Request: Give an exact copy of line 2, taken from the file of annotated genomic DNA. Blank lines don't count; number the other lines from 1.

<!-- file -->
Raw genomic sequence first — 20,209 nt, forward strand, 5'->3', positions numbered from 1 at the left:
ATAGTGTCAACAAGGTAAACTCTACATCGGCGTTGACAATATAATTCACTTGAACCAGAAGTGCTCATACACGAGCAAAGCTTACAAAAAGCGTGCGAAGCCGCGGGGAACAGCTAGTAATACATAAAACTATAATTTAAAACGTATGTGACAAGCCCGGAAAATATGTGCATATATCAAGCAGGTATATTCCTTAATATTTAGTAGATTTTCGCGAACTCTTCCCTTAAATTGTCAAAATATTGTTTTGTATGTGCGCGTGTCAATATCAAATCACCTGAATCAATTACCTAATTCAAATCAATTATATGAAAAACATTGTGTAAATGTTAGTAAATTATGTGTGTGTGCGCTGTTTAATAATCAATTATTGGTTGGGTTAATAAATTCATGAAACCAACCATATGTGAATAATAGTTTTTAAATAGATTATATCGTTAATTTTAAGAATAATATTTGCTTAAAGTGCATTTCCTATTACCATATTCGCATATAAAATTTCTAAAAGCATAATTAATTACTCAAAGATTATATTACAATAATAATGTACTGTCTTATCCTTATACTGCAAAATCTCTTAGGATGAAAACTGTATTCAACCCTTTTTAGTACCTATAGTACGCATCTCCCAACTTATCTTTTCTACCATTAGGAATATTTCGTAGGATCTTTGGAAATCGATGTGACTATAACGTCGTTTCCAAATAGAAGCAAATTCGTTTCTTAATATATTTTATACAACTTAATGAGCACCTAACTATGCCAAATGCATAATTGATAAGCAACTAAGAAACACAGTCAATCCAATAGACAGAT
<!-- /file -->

ATAGTGTCAACAAGGTAAACTCTACATCGGCGTTGACAATATAATTCACTTGAACCAGAAGTGCTCATACACGAGCAAAGCTTACAAAAAGCGTGCGAAGCCGCGGGGAACAGCTAGTAATACATAAAACTATAATTTAAAACGTATGTGACAAGCCCGGAAAATATGTGCATATATCAAGCAGGTATATTCCTTAATATTTAGTAGATTTTCGCGAACTCTTCCCTTAAATTGTCAAAATATTGTTTTGTATGTGCGCGTGTCAATATCAAATCACCTGAATCAATTACCTAATTCAAATCAATTATATGAAAAACATTGTGTAAATGTTAGTAAATTATGTGTGTGTGCGCTGTTTAATAATCAATTATTGGTTGGGTTAATAAATTCATGAAACCAACCATATGTGAATAATAGTTTTTAAATAGATTATATCGTTAATTTTAAGAATAATATTTGCTTAAAGTGCATTTCCTATTACCATATTCGCATATAAAATTTCTAAAAGCATAATTAATTACTCAAAGATTATATTACAATAATAATGTACTGTCTTATCCTTATACTGCAAAATCTCTTAGGATGAAAACTGTATTCAACCCTTTTTAGTACCTATAGTACGCATCTCCCAACTTATCTTTTCTACCATTAGGAATATTTCGTAGGATCTTTGGAAATCGATGTGACTATAACGTCGTTTCCAAATAGAAGCAAATTCGTTTCTTAATATATTTTATACAACTTAATGAGCACCTAACTATGCCAAATGCATAATTGATAAGCAACTAAGAAACACAGTCAATCCAATAGACAGAT